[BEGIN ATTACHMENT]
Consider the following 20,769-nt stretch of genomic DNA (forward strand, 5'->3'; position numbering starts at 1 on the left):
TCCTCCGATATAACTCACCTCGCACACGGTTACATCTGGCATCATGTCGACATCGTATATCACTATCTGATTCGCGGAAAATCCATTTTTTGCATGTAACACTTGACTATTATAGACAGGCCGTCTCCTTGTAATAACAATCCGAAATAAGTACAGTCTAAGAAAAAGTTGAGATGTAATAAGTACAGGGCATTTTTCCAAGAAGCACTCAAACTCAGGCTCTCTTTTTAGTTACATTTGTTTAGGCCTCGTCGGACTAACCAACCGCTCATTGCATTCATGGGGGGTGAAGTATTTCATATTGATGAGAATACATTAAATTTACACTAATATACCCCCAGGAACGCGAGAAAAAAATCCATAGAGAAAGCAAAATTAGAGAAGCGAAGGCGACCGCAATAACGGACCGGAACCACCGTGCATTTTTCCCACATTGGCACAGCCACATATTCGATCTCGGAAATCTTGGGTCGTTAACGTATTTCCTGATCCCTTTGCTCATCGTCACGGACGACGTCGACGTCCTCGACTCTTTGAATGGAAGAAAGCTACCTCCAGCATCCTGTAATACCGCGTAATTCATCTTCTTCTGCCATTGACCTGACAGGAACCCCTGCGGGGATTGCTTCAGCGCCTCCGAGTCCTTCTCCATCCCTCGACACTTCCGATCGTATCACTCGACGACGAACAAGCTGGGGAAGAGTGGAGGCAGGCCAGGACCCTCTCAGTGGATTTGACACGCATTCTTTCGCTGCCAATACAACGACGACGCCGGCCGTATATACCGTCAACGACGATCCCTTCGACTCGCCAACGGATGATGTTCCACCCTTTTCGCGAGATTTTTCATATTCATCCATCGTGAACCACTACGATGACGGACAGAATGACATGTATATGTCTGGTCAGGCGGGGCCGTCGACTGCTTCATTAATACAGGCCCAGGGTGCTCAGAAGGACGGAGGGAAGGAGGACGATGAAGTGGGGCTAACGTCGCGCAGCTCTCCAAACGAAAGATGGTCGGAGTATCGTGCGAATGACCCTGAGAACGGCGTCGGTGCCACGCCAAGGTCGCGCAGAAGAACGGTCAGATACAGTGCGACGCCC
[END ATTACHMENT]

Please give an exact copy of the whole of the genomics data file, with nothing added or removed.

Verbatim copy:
Consider the following 20,769-nt stretch of genomic DNA (forward strand, 5'->3'; position numbering starts at 1 on the left):
TCCTCCGATATAACTCACCTCGCACACGGTTACATCTGGCATCATGTCGACATCGTATATCACTATCTGATTCGCGGAAAATCCATTTTTTGCATGTAACACTTGACTATTATAGACAGGCCGTCTCCTTGTAATAACAATCCGAAATAAGTACAGTCTAAGAAAAAGTTGAGATGTAATAAGTACAGGGCATTTTTCCAAGAAGCACTCAAACTCAGGCTCTCTTTTTAGTTACATTTGTTTAGGCCTCGTCGGACTAACCAACCGCTCATTGCATTCATGGGGGGTGAAGTATTTCATATTGATGAGAATACATTAAATTTACACTAATATACCCCCAGGAACGCGAGAAAAAAATCCATAGAGAAAGCAAAATTAGAGAAGCGAAGGCGACCGCAATAACGGACCGGAACCACCGTGCATTTTTCCCACATTGGCACAGCCACATATTCGATCTCGGAAATCTTGGGTCGTTAACGTATTTCCTGATCCCTTTGCTCATCGTCACGGACGACGTCGACGTCCTCGACTCTTTGAATGGAAGAAAGCTACCTCCAGCATCCTGTAATACCGCGTAATTCATCTTCTTCTGCCATTGACCTGACAGGAACCCCTGCGGGGATTGCTTCAGCGCCTCCGAGTCCTTCTCCATCCCTCGACACTTCCGATCGTATCACTCGACGACGAACAAGCTGGGGAAGAGTGGAGGCAGGCCAGGACCCTCTCAGTGGATTTGACACGCATTCTTTCGCTGCCAATACAACGACGACGCCGGCCGTATATACCGTCAACGACGATCCCTTCGACTCGCCAACGGATGATGTTCCACCCTTTTCGCGAGATTTTTCATATTCATCCATCGTGAACCACTACGATGACGGACAGAATGACATGTATATGTCTGGTCAGGCGGGGCCGTCGACTGCTTCATTAATACAGGCCCAGGGTGCTCAGAAGGACGGAGGGAAGGAGGACGATGAAGTGGGGCTAACGTCGCGCAGCTCTCCAAACGAAAGATGGTCGGAGTATCGTGCGAATGACCCTGAGAACGGCGTCGGTGCCACGCCAAGGTCGCGCAGAAGAACGGTCAGATACAGTGCGACGCCC